Editor’s Note: Russell County has a long history that is important to the State of Alabama and its evolvement from an area described in the book “Russell County in Retrospect” by Anne Kendrick Walker as a “barbaric land” to what it is today. Many of the people who set their roots in the county in its early days including the state’s first Territorial Delegate to the United States Congress, important Native Americans who paid with their lives to cede land that created the county, a family that started a place of higher learning in south Russell County that later led to the establishment of one of the state’s most known institutions of education today and a former slave who placed a monument to honor his former owner, are very much important to the formation of Alabama. The story that follows is another of a series to inform you – our readers – about the history of Russell County.
Lyman Waddell Martin was born on May 21, 1834 in Monterey, Abbeville District, South Carolina. He was the son of Charles Washington Martin, a Presbyterian minister, and his mother was Susan Carolina Giles Martin – both natives of the Abbeville District. His family roots may be tracked back to the early beginnings of our country and to several figures who served in the Revolutionary War and to early state governments.
In the 1850s, Martin came to the area and first settled in Columbus, Ga, where he studied law with his uncle Benjamin Yancey Martin. He remained in that position until 1854 when he moved to Crawford – the county seat of Russell County.
Martin read law in the office of Allen Eiland. He was admitted to the bar in 1855 and then practiced law for 54 years before retiring. While he practiced law for 54 years, it was not continuous as he served his new county in many other ways.
The lawyer became the first superintendent of Russell County schools. He stayed employed in that position from 1857 until 1865. He represented Russell County in the Alabama Legislature from 1878 to 1879. He would go on to hold several other important positions for the benefit of Russell County.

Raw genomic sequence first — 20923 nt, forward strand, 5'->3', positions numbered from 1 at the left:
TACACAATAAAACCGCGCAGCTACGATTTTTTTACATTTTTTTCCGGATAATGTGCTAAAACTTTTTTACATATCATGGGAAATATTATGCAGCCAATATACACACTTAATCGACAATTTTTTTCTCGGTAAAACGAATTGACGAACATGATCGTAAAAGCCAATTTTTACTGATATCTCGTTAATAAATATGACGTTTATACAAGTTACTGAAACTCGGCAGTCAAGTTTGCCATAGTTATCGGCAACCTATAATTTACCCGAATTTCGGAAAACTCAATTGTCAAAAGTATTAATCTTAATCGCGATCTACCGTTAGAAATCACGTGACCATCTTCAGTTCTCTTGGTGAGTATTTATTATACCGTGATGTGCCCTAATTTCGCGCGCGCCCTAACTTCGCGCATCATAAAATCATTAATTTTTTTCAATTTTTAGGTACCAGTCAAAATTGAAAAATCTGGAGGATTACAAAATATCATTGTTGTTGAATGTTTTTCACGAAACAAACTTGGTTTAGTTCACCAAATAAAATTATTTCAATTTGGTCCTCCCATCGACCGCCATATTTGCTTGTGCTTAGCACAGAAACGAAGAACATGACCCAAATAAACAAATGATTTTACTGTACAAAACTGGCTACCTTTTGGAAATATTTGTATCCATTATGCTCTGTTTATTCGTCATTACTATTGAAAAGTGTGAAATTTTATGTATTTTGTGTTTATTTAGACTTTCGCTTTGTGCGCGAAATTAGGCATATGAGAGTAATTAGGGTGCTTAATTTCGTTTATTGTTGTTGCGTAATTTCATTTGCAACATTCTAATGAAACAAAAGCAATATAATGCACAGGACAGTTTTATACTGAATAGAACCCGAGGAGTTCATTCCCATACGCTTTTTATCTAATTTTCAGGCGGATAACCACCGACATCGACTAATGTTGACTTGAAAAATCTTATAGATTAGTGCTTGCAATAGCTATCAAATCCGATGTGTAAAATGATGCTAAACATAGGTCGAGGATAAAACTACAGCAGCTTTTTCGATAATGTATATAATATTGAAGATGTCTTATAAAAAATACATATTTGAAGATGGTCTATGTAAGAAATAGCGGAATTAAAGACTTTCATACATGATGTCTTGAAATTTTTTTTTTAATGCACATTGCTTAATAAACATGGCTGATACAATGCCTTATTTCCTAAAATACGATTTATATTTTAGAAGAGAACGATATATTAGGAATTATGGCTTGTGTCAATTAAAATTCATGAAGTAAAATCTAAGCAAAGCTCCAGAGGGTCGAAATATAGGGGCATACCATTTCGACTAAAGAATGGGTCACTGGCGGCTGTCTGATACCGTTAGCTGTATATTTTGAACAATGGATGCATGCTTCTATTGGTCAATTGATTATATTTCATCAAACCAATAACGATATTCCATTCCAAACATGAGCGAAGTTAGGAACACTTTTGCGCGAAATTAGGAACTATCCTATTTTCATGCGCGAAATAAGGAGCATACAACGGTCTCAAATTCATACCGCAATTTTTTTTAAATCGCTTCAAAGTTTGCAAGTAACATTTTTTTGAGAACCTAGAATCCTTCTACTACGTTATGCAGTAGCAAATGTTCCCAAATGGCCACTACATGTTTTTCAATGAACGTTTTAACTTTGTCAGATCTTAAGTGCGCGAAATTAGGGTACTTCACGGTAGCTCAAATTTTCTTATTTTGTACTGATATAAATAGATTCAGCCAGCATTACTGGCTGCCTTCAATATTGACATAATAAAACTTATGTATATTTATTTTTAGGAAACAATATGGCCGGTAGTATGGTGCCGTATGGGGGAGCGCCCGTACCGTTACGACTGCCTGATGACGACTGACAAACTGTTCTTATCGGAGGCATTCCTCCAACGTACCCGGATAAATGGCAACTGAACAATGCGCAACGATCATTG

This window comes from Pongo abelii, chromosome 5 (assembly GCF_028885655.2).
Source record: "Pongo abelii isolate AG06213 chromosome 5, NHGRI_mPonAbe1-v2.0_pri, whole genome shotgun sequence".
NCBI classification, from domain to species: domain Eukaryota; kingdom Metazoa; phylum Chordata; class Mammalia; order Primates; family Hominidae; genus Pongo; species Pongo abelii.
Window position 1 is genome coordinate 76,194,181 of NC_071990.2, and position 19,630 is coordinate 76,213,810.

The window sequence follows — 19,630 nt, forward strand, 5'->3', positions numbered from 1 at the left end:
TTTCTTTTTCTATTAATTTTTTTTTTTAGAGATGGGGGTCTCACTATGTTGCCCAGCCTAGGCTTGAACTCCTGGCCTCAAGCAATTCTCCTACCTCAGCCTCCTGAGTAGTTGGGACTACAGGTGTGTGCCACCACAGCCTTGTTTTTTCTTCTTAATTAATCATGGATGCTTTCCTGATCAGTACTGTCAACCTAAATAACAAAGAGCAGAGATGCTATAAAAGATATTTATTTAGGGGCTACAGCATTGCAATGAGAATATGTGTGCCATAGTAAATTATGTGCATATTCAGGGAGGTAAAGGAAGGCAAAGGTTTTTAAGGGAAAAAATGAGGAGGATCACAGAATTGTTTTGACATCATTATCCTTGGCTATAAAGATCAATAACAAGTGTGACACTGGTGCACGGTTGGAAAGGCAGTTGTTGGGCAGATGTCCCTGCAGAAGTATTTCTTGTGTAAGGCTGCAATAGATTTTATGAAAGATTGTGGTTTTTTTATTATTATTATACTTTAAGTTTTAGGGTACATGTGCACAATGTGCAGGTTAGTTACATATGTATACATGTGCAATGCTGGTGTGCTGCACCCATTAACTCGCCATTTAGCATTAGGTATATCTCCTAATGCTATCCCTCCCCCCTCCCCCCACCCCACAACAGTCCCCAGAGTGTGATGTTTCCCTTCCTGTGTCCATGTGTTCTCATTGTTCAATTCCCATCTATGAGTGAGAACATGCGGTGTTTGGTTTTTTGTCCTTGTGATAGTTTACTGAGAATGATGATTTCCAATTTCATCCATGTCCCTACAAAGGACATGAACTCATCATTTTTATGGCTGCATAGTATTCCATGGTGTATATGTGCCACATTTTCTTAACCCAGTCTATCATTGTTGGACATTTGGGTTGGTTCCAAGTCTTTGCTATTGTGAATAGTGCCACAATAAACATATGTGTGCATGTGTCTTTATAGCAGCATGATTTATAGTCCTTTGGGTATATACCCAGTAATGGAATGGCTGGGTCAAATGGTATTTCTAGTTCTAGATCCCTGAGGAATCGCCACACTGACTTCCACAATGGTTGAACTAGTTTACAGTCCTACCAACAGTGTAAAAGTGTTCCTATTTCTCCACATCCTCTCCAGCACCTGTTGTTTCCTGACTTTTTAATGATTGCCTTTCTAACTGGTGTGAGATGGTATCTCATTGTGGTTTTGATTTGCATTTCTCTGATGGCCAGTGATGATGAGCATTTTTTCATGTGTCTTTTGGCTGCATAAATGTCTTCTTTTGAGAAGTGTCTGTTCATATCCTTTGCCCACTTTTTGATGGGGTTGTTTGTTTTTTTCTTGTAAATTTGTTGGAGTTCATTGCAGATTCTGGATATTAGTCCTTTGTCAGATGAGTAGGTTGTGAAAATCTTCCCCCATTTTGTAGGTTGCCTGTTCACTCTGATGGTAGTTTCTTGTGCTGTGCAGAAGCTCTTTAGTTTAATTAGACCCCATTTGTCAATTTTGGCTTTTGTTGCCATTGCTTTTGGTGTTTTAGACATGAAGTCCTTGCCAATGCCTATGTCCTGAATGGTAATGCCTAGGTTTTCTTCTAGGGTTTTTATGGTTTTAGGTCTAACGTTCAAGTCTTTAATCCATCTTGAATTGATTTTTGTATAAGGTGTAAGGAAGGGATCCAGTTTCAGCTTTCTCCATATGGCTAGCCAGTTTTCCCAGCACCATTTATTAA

At the beginning of the War Between the States, Martin served in the 6th Alabama Regiment. He received a medical discharge, but did not end his service to the Confederacy. He returned to Russell County to help organize the Russell Volunteer Militia. Martin was made a Colonel for the group.
Colonel Martin used his law training and oratorical abilities to successfully defend Russell County and Alabama before a special Congressional Committee appointed by President Ulysses S. Grant to “look into the affairs of the late insurrectionary states” in the 1870s.
While in Crawford, Martin married Anna Lewis Calhoun on November 17, 1859. Her parents were also natives of the Abbeville District, S.C.
When the county seat was moved to Seale, the Martin family moved as well. After two years, the family moved a little further south in Russell County to the community of Villula and into the house known as the “Bird’s Nest.” It was here that Martin “gathered his family to discuss the wonders and beauty of the great outdoors and to talk the language of the stars at evening time.” During the day, his children were given the freedom to play as they wished. Evenings though was the time when the informal freedom of the day gave way to the formal time for the family. This was the time for cultural pursuits.
On September 8, 1935, a story in the Birmingham News-Age Herald said of the Martins, “Everyone dressed for dinner, and the mother, a French linguist, established a rule that French be spoken at the dinner table. A young butler under her capable tutelage acquired the language.”
The children described their mother as a woman of rare talents. She was a great reader, a lover of humanity, a French scholar and an inspiration to all 10 of her children. In spite of the demands he was under, Martin was remembered by his children as a loving parent and teacher.
The Martin family, while there in the “Bird’s Nest,” became identified with the countryside and the “City of Villas” as Martin referred to Villula. Like their parents, the Martin children went on to play important roles in the history of the county. Several of the children and their children went on to become teachers.
The Martin home – which Martin himself named the “Bird’s Nest” – went on to international fame as the Villula Tea Garden, a dining establishment owned by Helen Dudley Joerg for many years. The restaurant served many famous actors, including John Wayne when he was filming The Green Beret at Fort Benning, and many famous generals, including Gen. George Patton and Gen. Douglas MacArthur